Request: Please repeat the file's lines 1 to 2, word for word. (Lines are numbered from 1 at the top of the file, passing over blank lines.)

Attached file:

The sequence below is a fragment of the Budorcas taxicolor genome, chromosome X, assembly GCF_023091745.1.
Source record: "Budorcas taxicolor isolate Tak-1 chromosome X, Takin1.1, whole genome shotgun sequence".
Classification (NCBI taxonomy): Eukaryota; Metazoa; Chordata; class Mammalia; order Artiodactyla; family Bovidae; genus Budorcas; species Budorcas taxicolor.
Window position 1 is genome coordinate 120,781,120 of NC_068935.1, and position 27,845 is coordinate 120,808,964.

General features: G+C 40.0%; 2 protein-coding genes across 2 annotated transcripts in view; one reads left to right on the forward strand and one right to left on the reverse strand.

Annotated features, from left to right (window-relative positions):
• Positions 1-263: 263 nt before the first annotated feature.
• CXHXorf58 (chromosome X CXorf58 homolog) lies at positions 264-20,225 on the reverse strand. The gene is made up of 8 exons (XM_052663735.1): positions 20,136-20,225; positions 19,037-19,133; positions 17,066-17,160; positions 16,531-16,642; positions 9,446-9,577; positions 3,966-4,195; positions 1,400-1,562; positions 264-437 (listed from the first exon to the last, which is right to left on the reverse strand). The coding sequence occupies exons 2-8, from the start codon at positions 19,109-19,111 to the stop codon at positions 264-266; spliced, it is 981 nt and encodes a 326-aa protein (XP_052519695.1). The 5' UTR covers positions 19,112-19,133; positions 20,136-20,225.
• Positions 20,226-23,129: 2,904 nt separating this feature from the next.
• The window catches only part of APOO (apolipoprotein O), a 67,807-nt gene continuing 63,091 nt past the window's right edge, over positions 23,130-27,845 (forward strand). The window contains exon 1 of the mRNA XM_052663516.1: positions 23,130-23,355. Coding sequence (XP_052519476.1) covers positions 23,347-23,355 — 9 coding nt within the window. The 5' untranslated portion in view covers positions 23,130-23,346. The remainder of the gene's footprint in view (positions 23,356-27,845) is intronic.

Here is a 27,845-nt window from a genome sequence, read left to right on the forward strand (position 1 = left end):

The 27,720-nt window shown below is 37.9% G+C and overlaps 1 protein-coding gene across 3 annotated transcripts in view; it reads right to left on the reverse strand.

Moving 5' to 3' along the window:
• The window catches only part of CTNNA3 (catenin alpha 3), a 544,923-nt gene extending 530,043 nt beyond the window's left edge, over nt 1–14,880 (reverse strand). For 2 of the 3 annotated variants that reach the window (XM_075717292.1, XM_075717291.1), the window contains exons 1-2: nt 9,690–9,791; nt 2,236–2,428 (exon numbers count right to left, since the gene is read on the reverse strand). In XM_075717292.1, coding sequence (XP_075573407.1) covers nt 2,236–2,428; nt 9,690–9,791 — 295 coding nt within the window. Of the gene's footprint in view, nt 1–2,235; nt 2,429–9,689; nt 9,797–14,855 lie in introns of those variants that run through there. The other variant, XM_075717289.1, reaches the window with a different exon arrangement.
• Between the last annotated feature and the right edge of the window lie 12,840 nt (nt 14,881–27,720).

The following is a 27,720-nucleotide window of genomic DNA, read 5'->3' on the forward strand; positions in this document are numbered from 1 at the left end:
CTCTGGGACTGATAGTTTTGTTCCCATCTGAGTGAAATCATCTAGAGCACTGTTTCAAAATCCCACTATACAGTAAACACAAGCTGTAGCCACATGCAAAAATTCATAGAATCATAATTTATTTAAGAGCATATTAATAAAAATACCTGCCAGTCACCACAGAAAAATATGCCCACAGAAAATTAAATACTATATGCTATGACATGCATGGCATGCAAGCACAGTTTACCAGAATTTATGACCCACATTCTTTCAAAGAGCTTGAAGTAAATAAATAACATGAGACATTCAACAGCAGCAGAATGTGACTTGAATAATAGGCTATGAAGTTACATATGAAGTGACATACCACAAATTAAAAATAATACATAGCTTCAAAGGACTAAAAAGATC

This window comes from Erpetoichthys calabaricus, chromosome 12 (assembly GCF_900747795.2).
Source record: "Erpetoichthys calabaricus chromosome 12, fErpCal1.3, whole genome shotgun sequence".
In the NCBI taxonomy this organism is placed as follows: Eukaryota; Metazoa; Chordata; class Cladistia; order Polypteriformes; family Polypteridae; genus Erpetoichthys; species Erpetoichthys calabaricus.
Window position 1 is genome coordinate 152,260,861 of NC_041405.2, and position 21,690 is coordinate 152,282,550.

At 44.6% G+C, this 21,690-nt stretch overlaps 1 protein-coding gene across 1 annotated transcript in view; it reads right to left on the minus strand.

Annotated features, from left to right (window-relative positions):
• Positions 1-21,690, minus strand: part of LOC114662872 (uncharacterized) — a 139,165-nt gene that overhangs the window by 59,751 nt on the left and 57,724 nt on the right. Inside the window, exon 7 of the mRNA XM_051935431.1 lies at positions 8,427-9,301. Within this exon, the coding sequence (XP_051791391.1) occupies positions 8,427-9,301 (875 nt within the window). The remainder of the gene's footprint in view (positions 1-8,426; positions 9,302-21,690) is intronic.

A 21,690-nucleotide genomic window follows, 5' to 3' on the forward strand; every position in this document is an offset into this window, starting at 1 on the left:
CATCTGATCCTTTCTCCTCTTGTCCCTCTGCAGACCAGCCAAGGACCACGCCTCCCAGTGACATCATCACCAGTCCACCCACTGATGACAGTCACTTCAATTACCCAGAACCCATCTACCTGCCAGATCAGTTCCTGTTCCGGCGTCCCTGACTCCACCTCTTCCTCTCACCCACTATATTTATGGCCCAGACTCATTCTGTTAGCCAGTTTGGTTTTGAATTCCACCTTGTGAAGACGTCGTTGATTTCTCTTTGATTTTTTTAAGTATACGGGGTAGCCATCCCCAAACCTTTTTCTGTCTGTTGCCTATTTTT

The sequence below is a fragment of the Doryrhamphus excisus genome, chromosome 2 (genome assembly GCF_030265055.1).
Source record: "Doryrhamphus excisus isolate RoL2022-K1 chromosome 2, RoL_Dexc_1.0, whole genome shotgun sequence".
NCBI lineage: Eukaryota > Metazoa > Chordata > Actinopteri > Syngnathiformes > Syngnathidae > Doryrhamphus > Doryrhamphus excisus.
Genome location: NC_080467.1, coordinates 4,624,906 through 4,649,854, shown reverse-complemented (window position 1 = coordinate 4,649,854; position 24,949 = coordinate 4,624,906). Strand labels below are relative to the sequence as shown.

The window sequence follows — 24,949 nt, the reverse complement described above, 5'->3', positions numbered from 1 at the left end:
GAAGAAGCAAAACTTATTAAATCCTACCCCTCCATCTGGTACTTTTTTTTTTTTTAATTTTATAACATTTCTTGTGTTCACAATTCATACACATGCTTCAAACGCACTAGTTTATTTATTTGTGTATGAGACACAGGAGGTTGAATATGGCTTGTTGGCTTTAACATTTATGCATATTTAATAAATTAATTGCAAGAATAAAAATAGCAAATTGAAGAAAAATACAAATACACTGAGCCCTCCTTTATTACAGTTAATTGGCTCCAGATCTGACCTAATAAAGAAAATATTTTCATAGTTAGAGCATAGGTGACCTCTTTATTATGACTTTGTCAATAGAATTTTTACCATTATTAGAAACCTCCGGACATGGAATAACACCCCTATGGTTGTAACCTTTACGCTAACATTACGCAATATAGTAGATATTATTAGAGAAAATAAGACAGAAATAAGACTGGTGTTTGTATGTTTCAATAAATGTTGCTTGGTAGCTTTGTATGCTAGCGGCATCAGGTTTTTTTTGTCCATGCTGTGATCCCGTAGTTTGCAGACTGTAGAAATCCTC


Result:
The sequence below is a fragment of the Budorcas taxicolor genome, chromosome X, assembly GCF_023091745.1.
Source record: "Budorcas taxicolor isolate Tak-1 chromosome X, Takin1.1, whole genome shotgun sequence".